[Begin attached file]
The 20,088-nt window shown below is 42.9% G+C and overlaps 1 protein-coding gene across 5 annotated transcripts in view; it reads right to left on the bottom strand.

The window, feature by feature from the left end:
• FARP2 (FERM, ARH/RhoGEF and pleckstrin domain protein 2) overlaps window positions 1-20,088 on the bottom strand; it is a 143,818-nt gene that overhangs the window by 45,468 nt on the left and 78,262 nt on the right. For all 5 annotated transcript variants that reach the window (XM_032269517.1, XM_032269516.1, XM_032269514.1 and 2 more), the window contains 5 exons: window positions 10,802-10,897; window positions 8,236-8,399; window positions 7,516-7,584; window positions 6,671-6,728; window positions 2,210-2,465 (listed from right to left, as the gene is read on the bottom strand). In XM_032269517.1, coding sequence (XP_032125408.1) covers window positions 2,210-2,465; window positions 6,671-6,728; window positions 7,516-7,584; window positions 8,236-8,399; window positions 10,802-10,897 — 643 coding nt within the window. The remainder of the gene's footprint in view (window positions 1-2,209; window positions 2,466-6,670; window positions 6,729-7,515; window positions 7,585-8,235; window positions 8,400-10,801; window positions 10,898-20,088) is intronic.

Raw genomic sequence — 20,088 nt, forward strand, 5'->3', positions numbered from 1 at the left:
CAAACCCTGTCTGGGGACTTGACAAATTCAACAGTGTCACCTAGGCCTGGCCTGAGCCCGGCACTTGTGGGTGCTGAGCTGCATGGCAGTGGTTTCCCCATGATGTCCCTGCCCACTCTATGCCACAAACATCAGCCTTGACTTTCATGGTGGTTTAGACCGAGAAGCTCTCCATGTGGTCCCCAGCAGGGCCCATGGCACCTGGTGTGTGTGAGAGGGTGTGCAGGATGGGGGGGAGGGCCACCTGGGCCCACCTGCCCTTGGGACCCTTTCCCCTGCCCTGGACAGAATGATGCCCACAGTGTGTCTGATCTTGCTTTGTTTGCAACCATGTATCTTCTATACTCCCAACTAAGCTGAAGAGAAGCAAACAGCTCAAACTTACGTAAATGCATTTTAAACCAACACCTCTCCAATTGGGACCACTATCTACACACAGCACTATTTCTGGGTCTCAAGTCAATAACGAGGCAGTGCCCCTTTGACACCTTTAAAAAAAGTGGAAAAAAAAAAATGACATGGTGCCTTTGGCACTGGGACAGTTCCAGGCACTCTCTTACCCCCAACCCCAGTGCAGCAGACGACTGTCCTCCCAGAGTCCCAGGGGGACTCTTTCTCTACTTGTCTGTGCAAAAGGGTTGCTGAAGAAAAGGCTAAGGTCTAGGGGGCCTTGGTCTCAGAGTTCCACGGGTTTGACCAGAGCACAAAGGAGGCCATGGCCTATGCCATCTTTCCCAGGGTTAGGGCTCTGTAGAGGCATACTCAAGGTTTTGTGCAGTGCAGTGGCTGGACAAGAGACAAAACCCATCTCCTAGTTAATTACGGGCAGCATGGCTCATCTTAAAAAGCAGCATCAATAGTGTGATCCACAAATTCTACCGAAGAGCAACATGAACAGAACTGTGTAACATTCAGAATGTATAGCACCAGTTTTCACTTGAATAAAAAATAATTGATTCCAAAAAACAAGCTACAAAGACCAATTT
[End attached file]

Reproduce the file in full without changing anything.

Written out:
The 20,088-nt window shown below is 42.9% G+C and overlaps 1 protein-coding gene across 5 annotated transcripts in view; it reads right to left on the bottom strand.

The window, feature by feature from the left end:
• FARP2 (FERM, ARH/RhoGEF and pleckstrin domain protein 2) overlaps window positions 1-20,088 on the bottom strand; it is a 143,818-nt gene that overhangs the window by 45,468 nt on the left and 78,262 nt on the right. For all 5 annotated transcript variants that reach the window (XM_032269517.1, XM_032269516.1, XM_032269514.1 and 2 more), the window contains 5 exons: window positions 10,802-10,897; window positions 8,236-8,399; window positions 7,516-7,584; window positions 6,671-6,728; window positions 2,210-2,465 (listed from right to left, as the gene is read on the bottom strand). In XM_032269517.1, coding sequence (XP_032125408.1) covers window positions 2,210-2,465; window positions 6,671-6,728; window positions 7,516-7,584; window positions 8,236-8,399; window positions 10,802-10,897 — 643 coding nt within the window. The remainder of the gene's footprint in view (window positions 1-2,209; window positions 2,466-6,670; window positions 6,729-7,515; window positions 7,585-8,235; window positions 8,400-10,801; window positions 10,898-20,088) is intronic.

Raw genomic sequence — 20,088 nt, forward strand, 5'->3', positions numbered from 1 at the left:
CAAACCCTGTCTGGGGACTTGACAAATTCAACAGTGTCACCTAGGCCTGGCCTGAGCCCGGCACTTGTGGGTGCTGAGCTGCATGGCAGTGGTTTCCCCATGATGTCCCTGCCCACTCTATGCCACAAACATCAGCCTTGACTTTCATGGTGGTTTAGACCGAGAAGCTCTCCATGTGGTCCCCAGCAGGGCCCATGGCACCTGGTGTGTGTGAGAGGGTGTGCAGGATGGGGGGGAGGGCCACCTGGGCCCACCTGCCCTTGGGACCCTTTCCCCTGCCCTGGACAGAATGATGCCCACAGTGTGTCTGATCTTGCTTTGTTTGCAACCATGTATCTTCTATACTCCCAACTAAGCTGAAGAGAAGCAAACAGCTCAAACTTACGTAAATGCATTTTAAACCAACACCTCTCCAATTGGGACCACTATCTACACACAGCACTATTTCTGGGTCTCAAGTCAATAACGAGGCAGTGCCCCTTTGACACCTTTAAAAAAAGTGGAAAAAAAAAAATGACATGGTGCCTTTGGCACTGGGACAGTTCCAGGCACTCTCTTACCCCCAACCCCAGTGCAGCAGACGACTGTCCTCCCAGAGTCCCAGGGGGACTCTTTCTCTACTTGTCTGTGCAAAAGGGTTGCTGAAGAAAAGGCTAAGGTCTAGGGGGCCTTGGTCTCAGAGTTCCACGGGTTTGACCAGAGCACAAAGGAGGCCATGGCCTATGCCATCTTTCCCAGGGTTAGGGCTCTGTAGAGGCATACTCAAGGTTTTGTGCAGTGCAGTGGCTGGACAAGAGACAAAACCCATCTCCTAGTTAATTACGGGCAGCATGGCTCATCTTAAAAAGCAGCATCAATAGTGTGATCCACAAATTCTACCGAAGAGCAACATGAACAGAACTGTGTAACATTCAGAATGTATAGCACCAGTTTTCACTTGAATAAAAAATAATTGATTCCAAAAAACAAGCTACAAAGACCAATTT